A key index of home prices in American cities turned positive in April, signaling that the housing slump may be turning a corner nationally despite considerable weakness in some hard-hit metropolitan areas.
Notching the first gain after seven months of declines, the Standard & Poor's/Case-Shiller index of 20 large cities rose 1.3% in April over March. The index was still down 1.9% compared with April 2011, although that was the smallest year-over-year decline since November 2010.
Economists were optimistic that the uptick in prices was significant and that real estate may be contributing again toward building American wealth. But the rise in housing values also comes at a tenuous time for the U.S. economy, with fears about an impending fiscal crisis at the end of the year beginning to hurt job growth domestically and concerns abounding over a broader global slowdown.
"The pieces of the housing recovery are falling into place," said Stuart Gabriel, director of UCLA's Ziman Center for Real Estate. "But it is a housing recovery in the context of synchronous slowing in the major global economies, and that is where the trickiness lies."
A healthy recovery will require improvements in jobs, incomes and consumer confidence, Gabriel said, and those underpinnings don't look as strong as they did just a few months ago. On Tuesday, an index of national consumer sentiment showed a decline to 62 in June from 64.4 in May, the fourth consecutive drop.
Home sales this year have surged after last year's lackluster performance. Rock-bottom interest rates and cheap prices have helped boost affordability, even as homeownership has sunk to levels not seen in 15 years.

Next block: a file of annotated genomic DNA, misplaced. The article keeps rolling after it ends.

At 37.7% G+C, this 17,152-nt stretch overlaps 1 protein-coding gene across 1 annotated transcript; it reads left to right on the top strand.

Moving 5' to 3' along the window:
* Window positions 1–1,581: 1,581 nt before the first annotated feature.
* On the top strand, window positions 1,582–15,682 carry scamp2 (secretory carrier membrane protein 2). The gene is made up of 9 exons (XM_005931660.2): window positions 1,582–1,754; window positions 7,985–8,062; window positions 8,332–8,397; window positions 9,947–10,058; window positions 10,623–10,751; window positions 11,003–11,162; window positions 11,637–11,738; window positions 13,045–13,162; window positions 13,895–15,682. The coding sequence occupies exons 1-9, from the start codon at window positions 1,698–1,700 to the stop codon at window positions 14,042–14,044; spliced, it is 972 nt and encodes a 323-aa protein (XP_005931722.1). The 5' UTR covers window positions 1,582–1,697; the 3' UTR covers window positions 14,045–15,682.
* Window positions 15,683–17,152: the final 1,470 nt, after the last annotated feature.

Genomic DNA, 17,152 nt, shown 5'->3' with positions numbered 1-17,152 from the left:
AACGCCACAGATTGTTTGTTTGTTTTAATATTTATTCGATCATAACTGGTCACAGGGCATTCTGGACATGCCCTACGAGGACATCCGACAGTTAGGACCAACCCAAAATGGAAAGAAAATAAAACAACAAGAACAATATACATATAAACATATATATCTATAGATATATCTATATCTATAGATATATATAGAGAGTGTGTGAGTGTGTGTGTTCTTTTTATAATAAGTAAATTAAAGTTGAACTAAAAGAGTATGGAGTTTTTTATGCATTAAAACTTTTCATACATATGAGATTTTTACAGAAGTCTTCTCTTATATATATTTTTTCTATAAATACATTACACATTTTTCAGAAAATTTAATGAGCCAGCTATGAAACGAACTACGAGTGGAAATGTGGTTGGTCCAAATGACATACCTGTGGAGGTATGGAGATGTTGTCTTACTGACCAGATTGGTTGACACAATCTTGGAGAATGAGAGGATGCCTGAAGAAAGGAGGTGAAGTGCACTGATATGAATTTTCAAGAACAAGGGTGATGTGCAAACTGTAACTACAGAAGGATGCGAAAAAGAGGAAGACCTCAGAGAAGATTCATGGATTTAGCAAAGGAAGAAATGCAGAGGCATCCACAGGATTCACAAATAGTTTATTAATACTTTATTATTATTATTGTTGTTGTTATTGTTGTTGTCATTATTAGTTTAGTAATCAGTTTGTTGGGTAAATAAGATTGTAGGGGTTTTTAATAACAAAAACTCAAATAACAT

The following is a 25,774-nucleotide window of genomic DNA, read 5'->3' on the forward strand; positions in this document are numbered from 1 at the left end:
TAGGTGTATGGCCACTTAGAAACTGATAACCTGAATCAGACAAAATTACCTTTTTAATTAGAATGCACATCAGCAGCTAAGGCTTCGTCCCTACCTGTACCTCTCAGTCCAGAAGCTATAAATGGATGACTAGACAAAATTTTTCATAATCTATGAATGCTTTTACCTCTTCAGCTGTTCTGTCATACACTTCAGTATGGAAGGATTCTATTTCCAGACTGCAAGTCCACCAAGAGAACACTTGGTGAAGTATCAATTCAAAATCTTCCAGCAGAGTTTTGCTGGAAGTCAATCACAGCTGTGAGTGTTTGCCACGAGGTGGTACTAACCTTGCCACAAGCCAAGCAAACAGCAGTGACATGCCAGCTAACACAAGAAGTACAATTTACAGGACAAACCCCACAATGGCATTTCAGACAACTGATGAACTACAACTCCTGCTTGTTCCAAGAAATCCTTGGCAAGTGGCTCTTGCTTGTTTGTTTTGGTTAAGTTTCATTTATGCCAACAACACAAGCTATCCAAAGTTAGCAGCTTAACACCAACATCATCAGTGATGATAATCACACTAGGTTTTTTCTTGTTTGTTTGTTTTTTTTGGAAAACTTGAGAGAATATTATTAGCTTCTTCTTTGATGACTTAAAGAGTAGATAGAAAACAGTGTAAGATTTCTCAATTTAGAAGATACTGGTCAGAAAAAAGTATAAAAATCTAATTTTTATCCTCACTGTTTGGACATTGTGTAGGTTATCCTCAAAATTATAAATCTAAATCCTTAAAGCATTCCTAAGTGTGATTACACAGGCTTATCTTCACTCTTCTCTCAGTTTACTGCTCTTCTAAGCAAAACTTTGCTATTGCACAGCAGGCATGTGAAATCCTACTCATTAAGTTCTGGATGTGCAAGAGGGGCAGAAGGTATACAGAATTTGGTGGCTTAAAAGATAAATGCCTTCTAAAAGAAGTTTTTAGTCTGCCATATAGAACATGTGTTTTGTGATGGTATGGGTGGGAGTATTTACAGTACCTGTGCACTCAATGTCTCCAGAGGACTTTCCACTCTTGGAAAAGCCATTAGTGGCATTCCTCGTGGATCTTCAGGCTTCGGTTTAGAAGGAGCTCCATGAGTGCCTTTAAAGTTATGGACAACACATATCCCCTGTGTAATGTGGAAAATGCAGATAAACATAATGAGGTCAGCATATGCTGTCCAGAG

Foreclosures, which drag down prices, have made up a smaller share of the market this year. In places such as California the move-up market has shown signs of stirring to life. And an unexpected shortage of homes for sale has driven competition among buyers.
But whether housing can hold for the long term depends in part on job creation as well as the willingness and ability of U.S consumers to take on more mortgage debt. And despite the recent improvements in real estate, economists don't expect a big rebound in prices, nor do they anticipate that housing will play a huge role in the broader recovery through consumer spending.
"The key connection between rising home prices and consumers' spending is home equity extraction via bank lending," Ian Sheperdson, chief U.S. economist for High Frequency Economics, wrote in an analytical note. "That business is not coming back in size any time soon, no matter what happens to home prices."
In April, 19 out of the 20 cities tracked by the Case-Shiller index managed to post a gain over March. Only Detroit stumbled, down 3.6%.
Compared with April 2011, half of the cities rose and half fell. Some slipped badly, most notably Atlanta, which fell 17% from April 2011. Phoenix, which has undergone a startling housing rebound this year, showed the strongest year-over-year improvement, up 8.6%.
California metro areas have strengthened in recent months, according to the index, although Southern California hasn't kept pace with Northern California. The Los Angeles metro area, which includes Los Angeles and Orange counties, has notched two consecutive monthly gains, but is still only 1.9% above the most recent bottom hit in May 2009.
The San Diego metro area has posted three consecutive monthly gains and has fared better than the Los Angeles area, up 5.1% since bottoming in April 2009. San Francisco has posted two consecutive monthly gains and has done the best out of the Golden State metro areas, rising 10.6% since bottoming in March 2009.
The index doesn't track prices in California's Central Valley or the Inland Empire, where housing is still weak and the foreclosure rates of many cities are among the nation's highest.